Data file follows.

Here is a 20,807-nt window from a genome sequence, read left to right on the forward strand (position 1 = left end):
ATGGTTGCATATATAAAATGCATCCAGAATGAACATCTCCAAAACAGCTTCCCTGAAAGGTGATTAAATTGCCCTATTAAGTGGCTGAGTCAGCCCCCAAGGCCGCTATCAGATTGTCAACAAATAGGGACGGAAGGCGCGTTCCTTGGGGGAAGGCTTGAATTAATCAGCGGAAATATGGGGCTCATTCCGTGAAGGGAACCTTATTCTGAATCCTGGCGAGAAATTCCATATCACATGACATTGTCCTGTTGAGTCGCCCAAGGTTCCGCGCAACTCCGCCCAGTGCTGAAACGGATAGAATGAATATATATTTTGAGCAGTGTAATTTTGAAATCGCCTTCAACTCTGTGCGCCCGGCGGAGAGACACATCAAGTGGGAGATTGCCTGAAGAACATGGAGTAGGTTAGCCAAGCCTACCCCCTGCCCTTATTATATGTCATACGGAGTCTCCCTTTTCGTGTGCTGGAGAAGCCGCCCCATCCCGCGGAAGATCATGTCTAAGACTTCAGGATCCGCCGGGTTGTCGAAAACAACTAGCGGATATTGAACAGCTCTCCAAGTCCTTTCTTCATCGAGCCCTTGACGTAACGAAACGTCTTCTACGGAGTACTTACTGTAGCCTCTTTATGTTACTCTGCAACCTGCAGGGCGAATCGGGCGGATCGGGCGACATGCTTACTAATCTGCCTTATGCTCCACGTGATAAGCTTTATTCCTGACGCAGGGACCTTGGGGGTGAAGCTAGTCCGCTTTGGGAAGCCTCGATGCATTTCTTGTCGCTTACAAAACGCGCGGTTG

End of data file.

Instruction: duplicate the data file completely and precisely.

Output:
Here is a 20,807-nt window from a genome sequence, read left to right on the forward strand (position 1 = left end):
ATGGTTGCATATATAAAATGCATCCAGAATGAACATCTCCAAAACAGCTTCCCTGAAAGGTGATTAAATTGCCCTATTAAGTGGCTGAGTCAGCCCCCAAGGCCGCTATCAGATTGTCAACAAATAGGGACGGAAGGCGCGTTCCTTGGGGGAAGGCTTGAATTAATCAGCGGAAATATGGGGCTCATTCCGTGAAGGGAACCTTATTCTGAATCCTGGCGAGAAATTCCATATCACATGACATTGTCCTGTTGAGTCGCCCAAGGTTCCGCGCAACTCCGCCCAGTGCTGAAACGGATAGAATGAATATATATTTTGAGCAGTGTAATTTTGAAATCGCCTTCAACTCTGTGCGCCCGGCGGAGAGACACATCAAGTGGGAGATTGCCTGAAGAACATGGAGTAGGTTAGCCAAGCCTACCCCCTGCCCTTATTATATGTCATACGGAGTCTCCCTTTTCGTGTGCTGGAGAAGCCGCCCCATCCCGCGGAAGATCATGTCTAAGACTTCAGGATCCGCCGGGTTGTCGAAAACAACTAGCGGATATTGAACAGCTCTCCAAGTCCTTTCTTCATCGAGCCCTTGACGTAACGAAACGTCTTCTACGGAGTACTTACTGTAGCCTCTTTATGTTACTCTGCAACCTGCAGGGCGAATCGGGCGGATCGGGCGACATGCTTACTAATCTGCCTTATGCTCCACGTGATAAGCTTTATTCCTGACGCAGGGACCTTGGGGGTGAAGCTAGTCCGCTTTGGGAAGCCTCGATGCATTTCTTGTCGCTTACAAAACGCGCGGTTG